Miss Dorothy Beise, instructor in champion. Purvis wanted to try out
archery, coaches the groups which the Marquette man's spear, and the
meet at the practice hours on Wed- first thing the boys knew the of-
nesday afternoon. ficials had measured the throw.
made with whipped cream
centers, assorted flavors-
heavily coated with Dutch-
type chocolate made with
plenty of butter.
put up a great fight, as he always did,
but Tilden was just too big, and too
good at covering court to be seriously
damaged by Johnston's chop-shots
and he won. Again the usual thing.
THE THIRD TILDEN MATCH I
witnessed was in 1927, or 1928,
when that great group of French
players was threatening the old mas-
ter's supremacy. It was at Forest Hills,
and I had to usher in the Stadium
to see that one. The day was very
hot, and the ushers had to wait
around for hours before the match.
But I saw them get that center grass-
court ready for competition. It was
watered and hand-pruned with a care
which might well be emulated by a
The match was well worth all the
waiting. Tilden looked very tired,
and Rene Lacoste, that cool French-
man with the peaked cap cocked rak-
ishly to the side stroked Tilden to a
standstill with a steady driving game.
Lacoste won in either four or five sets.
Again, I can'tremember. But it was
easily the best tennis I have ever seen.
Now Lacoste and Johnston are
names of the past in tennis, but Til-
den is still going along.
It is high time that the maestro
began to reap the reward of his gen-
ius, hitherto garnered by the U.S.-
L.T.A., and various clubs. It is time
that he turned professional, and he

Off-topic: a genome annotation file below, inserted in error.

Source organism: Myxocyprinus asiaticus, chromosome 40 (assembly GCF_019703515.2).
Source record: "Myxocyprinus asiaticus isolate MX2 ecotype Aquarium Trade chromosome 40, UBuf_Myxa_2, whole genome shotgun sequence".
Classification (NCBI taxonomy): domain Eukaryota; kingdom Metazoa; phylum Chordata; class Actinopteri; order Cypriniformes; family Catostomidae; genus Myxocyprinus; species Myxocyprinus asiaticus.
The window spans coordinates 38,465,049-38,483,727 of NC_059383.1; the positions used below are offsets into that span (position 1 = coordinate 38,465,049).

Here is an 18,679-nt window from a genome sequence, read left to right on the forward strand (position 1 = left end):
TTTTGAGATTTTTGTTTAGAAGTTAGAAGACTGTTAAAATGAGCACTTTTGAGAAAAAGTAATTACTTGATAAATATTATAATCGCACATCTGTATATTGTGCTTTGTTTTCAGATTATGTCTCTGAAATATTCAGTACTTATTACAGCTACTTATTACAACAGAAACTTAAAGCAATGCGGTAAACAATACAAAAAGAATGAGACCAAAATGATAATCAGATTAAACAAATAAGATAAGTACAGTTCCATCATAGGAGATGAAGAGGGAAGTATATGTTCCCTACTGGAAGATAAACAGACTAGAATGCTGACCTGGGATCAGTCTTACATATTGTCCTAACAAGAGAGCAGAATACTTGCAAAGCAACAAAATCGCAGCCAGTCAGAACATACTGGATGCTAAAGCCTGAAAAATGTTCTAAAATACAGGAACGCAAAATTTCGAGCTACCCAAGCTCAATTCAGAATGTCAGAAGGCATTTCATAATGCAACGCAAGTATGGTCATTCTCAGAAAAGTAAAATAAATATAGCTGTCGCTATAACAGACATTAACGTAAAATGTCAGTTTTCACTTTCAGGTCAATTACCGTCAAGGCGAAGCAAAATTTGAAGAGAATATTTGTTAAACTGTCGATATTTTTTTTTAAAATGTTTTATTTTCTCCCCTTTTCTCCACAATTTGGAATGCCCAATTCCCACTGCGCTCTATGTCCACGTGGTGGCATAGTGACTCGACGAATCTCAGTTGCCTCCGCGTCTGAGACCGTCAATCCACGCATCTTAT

is to be congratulated for doing so.
He comes to Ann Arbor with his old-
time power practically undimmed, for
he has improved since he began play-
ing for money. Yes, his exhibition
with Ellsworth Vines should be an
Doherty Will Hold
Frosh Time Trials
In the first of a series of events
that will climax the freshman track
season, Coach Ken Doherty will hold
time trials for his yearling thinclads
tomorrow afternoon. On Thursday,
May 3, a telegraphic dual meet with
Illinois will be held, and on Saturday,
May 11, Ohio State and Indiana will
be met in a triangular meet over the
One of the features of tomorrow's
trials will be the appearance of Sam
Stoller in the 100-yard dash. Stoller
record in the Drake Relays this year.
Led by Sidney Dean, the Hawkeyes
will enter the mile relay with an ex-
cellent chance of winning.
Hawkeye mile relay teams have
won the event at six .of the past 11
Drake carnivals. The Iowa team,
however, will find plenty of compe-
tition from Michigan's quartet of
Ellerby, Patton, Lemen and Smith, as
well as from Illinois, Indiana, Notre
Dame and Minnesota.
If it were possible for all the ath-
letes who have helped to establish
Drake records to return to Des Moines
as the honored guests of the silver an-
niversary relays, a host of 31,396
men would visit Des Moines, repre-
senting almost every state in the un-
ion and a dozen foreign countries.
A study of records established over
a 13-year period beginning in 1921
between the Drake and Penn relays
shows that contestants at Drake are
33 per cent stronger than those in the
east. Western athletes have excelled
in 105 events.
Vic Sorrell pitched the Detroit Ti-
gers back into first ph .e in the Amer-
ican League yesterday when he al-
lowed the Chicago White Sox only
five scattered hits and one run. The
final score was 2-1.
The Tiger victory was marked by
the fine fielding of Bill Rogell and
Charlie Gehringer. Their combina-
tion play around the keystone sack
pulled Sorrell out of several tough
spots. Greenberg supplied the scor-
ing punch for the Bengals with a
pair of doubles. Other results yes-
Philadelphia 3, New York 2.
Washington 10, Boston 7.
Cleveland at St. Louis, wet grounds.
Boston 2, Brooklyn 0.
Philadelphia 3, New York 2.
St. Louis 10, Pittsburgh 1.
Cincinnati 5, Chicago 4.
is the boy who pushed Jesse Owens,
sensational colored sprinter and now
a freshman at Ohio State, to a 9.4 rec-
ord in the century at the National
Interscholastic Meet last June.